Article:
Brian Heys responded to a comment I left on his blog a few days ago with a reflective post on why people stop blogging.
My take on why people stop blogging is: because they have no reason to blog.
That's not as dumb as it sounds. When I started my first blog experiment a few years ago I did it because I felt that I should. I had suspicions that blogging could be a useful educational tool, but I was far from sure. So I blogged. It was hard work. I got no feedback. After a few months I stopped, because I had no reason to continue, and blogging is work. Hard work. Precious time when you could (and possibly should) be doing something else.
Around 18 months ago, I found a reason to blog. The initial impetus was a group project to promote a new course. The project was both inward looking and outward facing. It was a new (to me) approach to an old problem: bums on seats. I had found a reason to blog. I soon saw that the approach could be applied to other problems. Soon, I had three blogs, then four, currently five. I couldn't stop blogging.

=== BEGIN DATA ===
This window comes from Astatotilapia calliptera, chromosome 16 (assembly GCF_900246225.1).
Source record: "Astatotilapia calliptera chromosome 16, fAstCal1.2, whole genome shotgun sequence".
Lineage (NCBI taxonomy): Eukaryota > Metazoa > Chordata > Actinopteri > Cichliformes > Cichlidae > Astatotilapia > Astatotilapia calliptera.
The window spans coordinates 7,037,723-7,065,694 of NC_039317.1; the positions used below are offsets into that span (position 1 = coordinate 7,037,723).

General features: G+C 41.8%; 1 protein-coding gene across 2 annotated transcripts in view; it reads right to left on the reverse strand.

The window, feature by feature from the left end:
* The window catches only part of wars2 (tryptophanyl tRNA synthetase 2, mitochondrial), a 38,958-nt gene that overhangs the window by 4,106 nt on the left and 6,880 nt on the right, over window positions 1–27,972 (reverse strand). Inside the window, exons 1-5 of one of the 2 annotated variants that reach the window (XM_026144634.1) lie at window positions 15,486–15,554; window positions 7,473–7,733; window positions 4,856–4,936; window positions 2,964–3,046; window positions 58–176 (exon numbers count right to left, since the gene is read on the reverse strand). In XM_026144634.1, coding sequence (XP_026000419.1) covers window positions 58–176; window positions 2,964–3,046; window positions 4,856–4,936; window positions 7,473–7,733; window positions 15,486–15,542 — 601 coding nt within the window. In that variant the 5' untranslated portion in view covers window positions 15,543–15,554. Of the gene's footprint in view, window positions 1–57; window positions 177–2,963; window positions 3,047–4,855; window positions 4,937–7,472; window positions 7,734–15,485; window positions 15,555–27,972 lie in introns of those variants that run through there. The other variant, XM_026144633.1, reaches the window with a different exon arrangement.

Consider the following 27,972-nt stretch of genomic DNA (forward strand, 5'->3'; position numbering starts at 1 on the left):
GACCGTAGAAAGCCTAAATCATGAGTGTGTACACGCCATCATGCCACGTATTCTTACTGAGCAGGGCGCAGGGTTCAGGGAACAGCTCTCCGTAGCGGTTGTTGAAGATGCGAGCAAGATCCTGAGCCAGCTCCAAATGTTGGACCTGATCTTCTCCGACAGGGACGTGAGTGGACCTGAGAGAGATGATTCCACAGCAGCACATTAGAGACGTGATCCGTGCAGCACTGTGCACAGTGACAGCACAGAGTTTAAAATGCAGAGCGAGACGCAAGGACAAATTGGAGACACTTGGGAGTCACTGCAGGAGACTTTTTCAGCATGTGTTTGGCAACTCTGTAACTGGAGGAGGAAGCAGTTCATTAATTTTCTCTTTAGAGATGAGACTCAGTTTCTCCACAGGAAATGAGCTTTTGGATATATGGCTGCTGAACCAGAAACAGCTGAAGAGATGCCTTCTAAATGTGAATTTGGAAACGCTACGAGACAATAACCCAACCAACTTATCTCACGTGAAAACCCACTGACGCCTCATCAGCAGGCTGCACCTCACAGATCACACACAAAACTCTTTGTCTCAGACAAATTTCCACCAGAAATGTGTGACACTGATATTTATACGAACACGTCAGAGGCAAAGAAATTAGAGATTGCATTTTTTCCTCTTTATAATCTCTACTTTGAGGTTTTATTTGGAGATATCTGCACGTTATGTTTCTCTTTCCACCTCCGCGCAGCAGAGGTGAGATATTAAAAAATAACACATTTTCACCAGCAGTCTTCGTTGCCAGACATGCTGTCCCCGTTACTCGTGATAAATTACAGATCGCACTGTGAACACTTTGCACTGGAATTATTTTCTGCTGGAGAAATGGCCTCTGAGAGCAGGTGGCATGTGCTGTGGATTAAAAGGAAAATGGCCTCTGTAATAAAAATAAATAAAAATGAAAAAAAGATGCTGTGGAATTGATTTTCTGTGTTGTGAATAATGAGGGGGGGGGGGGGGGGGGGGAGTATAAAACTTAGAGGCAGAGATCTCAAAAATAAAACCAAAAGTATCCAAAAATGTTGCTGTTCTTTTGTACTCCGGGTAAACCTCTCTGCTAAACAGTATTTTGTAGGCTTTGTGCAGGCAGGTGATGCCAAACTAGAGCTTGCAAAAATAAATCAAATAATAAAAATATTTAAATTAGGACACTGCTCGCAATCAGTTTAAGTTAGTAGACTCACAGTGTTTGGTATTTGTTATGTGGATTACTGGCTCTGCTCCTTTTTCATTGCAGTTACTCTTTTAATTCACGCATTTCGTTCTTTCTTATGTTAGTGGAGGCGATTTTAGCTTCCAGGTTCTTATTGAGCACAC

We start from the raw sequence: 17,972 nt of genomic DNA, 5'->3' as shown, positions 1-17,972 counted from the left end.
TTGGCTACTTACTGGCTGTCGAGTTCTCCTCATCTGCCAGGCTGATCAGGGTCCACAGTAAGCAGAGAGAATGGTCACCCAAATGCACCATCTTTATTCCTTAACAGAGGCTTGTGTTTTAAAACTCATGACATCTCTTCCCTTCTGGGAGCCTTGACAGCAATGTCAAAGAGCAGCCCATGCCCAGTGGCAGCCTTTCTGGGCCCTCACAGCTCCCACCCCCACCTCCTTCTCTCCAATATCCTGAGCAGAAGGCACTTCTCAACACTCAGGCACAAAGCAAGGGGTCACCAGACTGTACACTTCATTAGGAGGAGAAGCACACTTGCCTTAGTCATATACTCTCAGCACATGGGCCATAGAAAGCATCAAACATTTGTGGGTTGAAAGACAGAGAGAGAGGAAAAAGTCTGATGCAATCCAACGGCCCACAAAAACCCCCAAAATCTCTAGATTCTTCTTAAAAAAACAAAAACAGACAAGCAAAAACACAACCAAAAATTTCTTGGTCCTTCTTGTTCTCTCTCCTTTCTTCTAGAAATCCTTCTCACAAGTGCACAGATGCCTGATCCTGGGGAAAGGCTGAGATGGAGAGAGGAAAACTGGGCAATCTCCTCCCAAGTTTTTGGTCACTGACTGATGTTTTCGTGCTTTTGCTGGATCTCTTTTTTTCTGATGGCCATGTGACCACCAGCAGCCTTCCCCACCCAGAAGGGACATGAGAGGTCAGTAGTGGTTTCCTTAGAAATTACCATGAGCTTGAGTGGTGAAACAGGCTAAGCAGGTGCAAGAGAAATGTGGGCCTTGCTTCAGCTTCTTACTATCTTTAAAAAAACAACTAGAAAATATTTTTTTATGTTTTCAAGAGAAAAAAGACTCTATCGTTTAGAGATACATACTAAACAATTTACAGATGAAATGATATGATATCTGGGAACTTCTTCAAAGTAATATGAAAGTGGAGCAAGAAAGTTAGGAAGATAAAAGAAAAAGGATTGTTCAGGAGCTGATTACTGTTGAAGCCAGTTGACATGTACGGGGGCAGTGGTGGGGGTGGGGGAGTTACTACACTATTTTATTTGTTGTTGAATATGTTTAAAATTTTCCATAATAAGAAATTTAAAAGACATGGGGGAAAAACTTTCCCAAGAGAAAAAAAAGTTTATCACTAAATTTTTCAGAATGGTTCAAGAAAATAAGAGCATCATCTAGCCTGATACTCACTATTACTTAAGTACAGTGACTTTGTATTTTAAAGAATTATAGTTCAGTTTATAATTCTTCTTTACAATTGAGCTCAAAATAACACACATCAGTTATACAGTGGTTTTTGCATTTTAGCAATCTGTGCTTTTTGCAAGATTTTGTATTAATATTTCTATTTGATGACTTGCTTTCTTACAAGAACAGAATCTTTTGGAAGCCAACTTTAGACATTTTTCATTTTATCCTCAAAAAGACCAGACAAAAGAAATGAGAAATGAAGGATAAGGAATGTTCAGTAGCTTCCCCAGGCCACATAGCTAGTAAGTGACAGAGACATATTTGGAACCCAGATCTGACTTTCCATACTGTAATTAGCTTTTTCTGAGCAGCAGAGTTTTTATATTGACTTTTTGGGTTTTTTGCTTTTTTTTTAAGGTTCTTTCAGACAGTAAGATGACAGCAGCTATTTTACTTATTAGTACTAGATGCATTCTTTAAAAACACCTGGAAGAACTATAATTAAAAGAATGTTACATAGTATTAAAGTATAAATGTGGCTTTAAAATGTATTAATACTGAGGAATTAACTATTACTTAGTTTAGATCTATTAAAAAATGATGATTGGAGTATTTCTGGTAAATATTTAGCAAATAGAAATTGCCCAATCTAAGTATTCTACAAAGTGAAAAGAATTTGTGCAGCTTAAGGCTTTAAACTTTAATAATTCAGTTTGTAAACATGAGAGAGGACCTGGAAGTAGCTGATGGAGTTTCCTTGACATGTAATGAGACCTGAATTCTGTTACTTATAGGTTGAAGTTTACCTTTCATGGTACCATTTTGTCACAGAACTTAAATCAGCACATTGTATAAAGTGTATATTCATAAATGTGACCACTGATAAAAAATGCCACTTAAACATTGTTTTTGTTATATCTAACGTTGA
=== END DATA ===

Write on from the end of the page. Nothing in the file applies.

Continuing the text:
Back in the day when I was a keen but not very good squash player, I "enjoyed" getting thrashed by better players then me (and hated occasionally losing to people who were not as good as me), because by enduring the humiliation, my game improved. When I started blogging again, I found I was being coached by people who were better bloggers than me. Better writers. Better thinkers. People who gave me more and more reasons to blog.
Now, not only can I not stop blogging, I can't stop encouraging other people to blog.
And having read this post, you're one of them :-)